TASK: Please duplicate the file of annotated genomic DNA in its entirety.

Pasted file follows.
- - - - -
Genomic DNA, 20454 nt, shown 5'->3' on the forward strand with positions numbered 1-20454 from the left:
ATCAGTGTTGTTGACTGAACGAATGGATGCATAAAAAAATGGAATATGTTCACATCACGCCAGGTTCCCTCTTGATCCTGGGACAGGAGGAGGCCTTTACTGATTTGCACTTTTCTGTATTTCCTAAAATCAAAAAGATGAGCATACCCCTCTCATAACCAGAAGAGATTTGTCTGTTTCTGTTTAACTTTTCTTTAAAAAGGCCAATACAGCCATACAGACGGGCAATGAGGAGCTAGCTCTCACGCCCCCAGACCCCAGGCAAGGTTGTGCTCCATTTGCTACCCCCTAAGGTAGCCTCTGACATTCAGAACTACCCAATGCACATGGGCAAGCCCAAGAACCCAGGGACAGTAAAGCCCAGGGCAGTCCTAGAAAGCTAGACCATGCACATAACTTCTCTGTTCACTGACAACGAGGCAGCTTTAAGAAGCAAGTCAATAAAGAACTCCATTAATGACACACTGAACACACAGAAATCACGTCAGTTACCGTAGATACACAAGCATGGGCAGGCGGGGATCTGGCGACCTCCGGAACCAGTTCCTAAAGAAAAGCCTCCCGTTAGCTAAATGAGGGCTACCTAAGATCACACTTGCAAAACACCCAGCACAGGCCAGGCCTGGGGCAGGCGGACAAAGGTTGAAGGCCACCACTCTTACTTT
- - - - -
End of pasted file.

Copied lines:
Genomic DNA, 20454 nt, shown 5'->3' on the forward strand with positions numbered 1-20454 from the left:
ATCAGTGTTGTTGACTGAACGAATGGATGCATAAAAAAATGGAATATGTTCACATCACGCCAGGTTCCCTCTTGATCCTGGGACAGGAGGAGGCCTTTACTGATTTGCACTTTTCTGTATTTCCTAAAATCAAAAAGATGAGCATACCCCTCTCATAACCAGAAGAGATTTGTCTGTTTCTGTTTAACTTTTCTTTAAAAAGGCCAATACAGCCATACAGACGGGCAATGAGGAGCTAGCTCTCACGCCCCCAGACCCCAGGCAAGGTTGTGCTCCATTTGCTACCCCCTAAGGTAGCCTCTGACATTCAGAACTACCCAATGCACATGGGCAAGCCCAAGAACCCAGGGACAGTAAAGCCCAGGGCAGTCCTAGAAAGCTAGACCATGCACATAACTTCTCTGTTCACTGACAACGAGGCAGCTTTAAGAAGCAAGTCAATAAAGAACTCCATTAATGACACACTGAACACACAGAAATCACGTCAGTTACCGTAGATACACAAGCATGGGCAGGCGGGGATCTGGCGACCTCCGGAACCAGTTCCTAAAGAAAAGCCTCCCGTTAGCTAAATGAGGGCTACCTAAGATCACACTTGCAAAACACCCAGCACAGGCCAGGCCTGGGGCAGGCGGACAAAGGTTGAAGGCCACCACTCTTACTTT